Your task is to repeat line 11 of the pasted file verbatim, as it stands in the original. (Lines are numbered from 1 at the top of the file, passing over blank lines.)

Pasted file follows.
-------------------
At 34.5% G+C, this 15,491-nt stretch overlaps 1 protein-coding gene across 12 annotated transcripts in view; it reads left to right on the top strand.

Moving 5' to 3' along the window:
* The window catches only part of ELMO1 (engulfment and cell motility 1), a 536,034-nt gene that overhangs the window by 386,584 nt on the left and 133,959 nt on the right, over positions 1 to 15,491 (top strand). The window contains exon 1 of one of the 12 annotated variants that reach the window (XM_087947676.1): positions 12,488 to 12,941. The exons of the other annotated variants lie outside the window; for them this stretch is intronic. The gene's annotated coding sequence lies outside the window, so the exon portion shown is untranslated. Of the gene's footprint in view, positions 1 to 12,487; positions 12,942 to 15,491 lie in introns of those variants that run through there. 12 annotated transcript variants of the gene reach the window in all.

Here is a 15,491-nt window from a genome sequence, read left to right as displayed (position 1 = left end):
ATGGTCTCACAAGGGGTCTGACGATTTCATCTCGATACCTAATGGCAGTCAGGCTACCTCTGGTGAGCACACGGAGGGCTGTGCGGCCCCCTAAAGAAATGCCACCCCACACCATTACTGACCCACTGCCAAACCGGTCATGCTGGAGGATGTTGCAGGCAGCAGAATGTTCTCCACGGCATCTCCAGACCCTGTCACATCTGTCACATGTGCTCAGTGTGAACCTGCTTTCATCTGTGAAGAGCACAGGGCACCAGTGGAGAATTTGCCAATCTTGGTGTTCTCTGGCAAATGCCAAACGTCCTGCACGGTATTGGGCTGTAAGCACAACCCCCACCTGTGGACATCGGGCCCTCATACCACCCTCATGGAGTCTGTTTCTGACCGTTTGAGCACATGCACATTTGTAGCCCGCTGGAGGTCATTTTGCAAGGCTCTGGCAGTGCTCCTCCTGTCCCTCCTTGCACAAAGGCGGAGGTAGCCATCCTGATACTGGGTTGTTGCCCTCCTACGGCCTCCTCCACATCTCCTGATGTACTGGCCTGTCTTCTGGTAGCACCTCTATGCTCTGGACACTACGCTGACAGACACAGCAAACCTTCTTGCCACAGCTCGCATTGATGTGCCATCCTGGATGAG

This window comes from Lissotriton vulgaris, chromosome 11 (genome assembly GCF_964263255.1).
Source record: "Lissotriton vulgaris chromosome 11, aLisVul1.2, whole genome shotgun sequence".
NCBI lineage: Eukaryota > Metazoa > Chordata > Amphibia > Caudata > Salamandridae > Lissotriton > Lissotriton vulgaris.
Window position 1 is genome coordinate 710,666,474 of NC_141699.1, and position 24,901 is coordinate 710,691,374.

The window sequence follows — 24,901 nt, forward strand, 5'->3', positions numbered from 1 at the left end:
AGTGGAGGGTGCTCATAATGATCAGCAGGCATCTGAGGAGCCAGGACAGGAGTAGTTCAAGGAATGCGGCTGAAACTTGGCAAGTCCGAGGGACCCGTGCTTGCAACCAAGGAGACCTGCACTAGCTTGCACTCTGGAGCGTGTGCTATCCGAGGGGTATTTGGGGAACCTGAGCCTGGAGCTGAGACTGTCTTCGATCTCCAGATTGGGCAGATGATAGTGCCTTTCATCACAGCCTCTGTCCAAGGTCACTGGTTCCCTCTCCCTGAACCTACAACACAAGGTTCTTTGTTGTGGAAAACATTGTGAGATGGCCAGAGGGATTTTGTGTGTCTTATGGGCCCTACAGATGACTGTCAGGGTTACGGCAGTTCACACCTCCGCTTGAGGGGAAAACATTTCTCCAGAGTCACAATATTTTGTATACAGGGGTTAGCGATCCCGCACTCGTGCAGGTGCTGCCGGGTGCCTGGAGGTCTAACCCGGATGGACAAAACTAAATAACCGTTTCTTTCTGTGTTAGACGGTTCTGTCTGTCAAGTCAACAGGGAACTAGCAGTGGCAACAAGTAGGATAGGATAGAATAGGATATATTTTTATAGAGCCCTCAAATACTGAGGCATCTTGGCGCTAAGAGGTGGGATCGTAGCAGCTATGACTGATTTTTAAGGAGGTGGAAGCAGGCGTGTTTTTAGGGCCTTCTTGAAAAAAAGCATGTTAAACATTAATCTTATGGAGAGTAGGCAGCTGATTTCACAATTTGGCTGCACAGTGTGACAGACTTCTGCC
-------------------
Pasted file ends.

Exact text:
AGTGGAGGGTGCTCATAATGATCAGCAGGCATCTGAGGAGCCAGGACAGGAGTAGTTCAAGGAATGCGGCTGAAACTTGGCAAGTCCGAGGGACCCGTGCTTGCAACCAAGGAGACCTGCACTAGCTTGCACTCTGGAGCGTGTGCTATCCGAGGGGTATTTGGGGAACCTGAGCCTGGAGCTGAGACTGTCTTCGATCTCCAGATTGGGCAGATGATAGTGCCTTTCATCACAGCCTCTGTCCAAGGTCACTGGTTCCCTCTCCCTGAACCTACAACACAAGGTTCTTTGTTGTGGAAAACATTGTGAGATGGCCAGAGGGATTTTGTGTGTCTTATGGGCCCTACAGATGACTGTCAGGGTTACGGCAGTTCACACCTCCGCTTGAGGGGAAAACATTTCTCCAGAGTCACAATATTTTGTATACAGGGGTTAGCGATCCCGCACTCGTGCAGGTGCTGCCGGGTGCCTGGAGGTCTAACCCGGATGGACAAAACTAAATAACCGTTTCTTTCTGTGTTAGACGGTTCTGTCTGTCAAGTCAACAGGGAACTAGCAGTGGCAACAAGTAGGATAGGATAGAATAGGATATATTTTTATAGAGCCCTCAAATACTGAGGCATCTTGGCGCTAAGAGGTGGGATCGTAGCAGCTATGACTGATTTTTAAGGAGGTGGAAGCAGGCGTGTTTTTAGGGCCTTCTTGAAAAAAAGCATGTTAAACATTAATCTTATGGAGAGTAGGCAGCTGATTTCACAATTTGGCTGCACAGTGTGACAGACTTCTGCC